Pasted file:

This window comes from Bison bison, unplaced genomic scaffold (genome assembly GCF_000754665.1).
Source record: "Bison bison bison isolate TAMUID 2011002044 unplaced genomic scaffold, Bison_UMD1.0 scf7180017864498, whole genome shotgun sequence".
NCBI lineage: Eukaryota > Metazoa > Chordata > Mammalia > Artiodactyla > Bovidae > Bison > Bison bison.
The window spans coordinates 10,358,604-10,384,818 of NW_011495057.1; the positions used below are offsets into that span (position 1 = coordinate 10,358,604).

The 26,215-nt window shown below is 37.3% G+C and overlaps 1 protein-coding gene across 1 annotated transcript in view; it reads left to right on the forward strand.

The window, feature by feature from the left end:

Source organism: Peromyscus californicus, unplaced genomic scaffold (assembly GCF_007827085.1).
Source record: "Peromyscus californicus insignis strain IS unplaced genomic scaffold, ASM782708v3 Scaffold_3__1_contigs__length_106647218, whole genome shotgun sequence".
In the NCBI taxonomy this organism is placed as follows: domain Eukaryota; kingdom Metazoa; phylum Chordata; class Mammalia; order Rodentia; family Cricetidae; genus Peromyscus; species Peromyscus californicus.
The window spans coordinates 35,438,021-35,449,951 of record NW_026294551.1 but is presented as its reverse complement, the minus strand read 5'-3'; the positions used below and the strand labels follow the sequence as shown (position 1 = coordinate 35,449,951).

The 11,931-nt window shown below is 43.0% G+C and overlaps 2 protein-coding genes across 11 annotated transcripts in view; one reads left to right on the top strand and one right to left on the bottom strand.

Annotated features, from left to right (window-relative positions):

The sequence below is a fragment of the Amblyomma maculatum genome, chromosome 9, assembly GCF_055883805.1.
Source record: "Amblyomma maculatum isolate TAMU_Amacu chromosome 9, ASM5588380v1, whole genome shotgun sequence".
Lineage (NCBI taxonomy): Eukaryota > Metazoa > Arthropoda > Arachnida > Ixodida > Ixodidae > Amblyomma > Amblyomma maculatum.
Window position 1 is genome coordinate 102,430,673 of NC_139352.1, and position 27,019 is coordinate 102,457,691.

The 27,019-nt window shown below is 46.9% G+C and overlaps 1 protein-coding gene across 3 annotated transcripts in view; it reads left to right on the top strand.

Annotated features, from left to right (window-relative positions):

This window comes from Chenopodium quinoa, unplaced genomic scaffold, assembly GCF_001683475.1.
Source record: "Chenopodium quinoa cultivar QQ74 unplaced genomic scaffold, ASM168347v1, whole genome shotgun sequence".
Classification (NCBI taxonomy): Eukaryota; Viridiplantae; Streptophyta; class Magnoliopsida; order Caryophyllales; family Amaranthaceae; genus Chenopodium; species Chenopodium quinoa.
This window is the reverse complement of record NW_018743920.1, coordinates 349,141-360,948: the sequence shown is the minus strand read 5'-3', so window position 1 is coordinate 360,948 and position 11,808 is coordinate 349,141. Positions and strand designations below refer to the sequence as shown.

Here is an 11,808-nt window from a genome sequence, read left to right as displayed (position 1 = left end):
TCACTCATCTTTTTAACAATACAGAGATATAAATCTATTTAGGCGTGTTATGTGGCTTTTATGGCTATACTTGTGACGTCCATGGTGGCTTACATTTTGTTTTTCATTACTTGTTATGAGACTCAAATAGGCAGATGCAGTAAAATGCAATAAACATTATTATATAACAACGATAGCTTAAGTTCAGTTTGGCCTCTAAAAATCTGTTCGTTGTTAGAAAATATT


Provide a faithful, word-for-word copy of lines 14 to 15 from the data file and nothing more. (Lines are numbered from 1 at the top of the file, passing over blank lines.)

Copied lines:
Source record: "Amblyomma maculatum isolate TAMU_Amacu chromosome 9, ASM5588380v1, whole genome shotgun sequence".
Lineage (NCBI taxonomy): Eukaryota > Metazoa > Arthropoda > Arachnida > Ixodida > Ixodidae > Amblyomma > Amblyomma maculatum.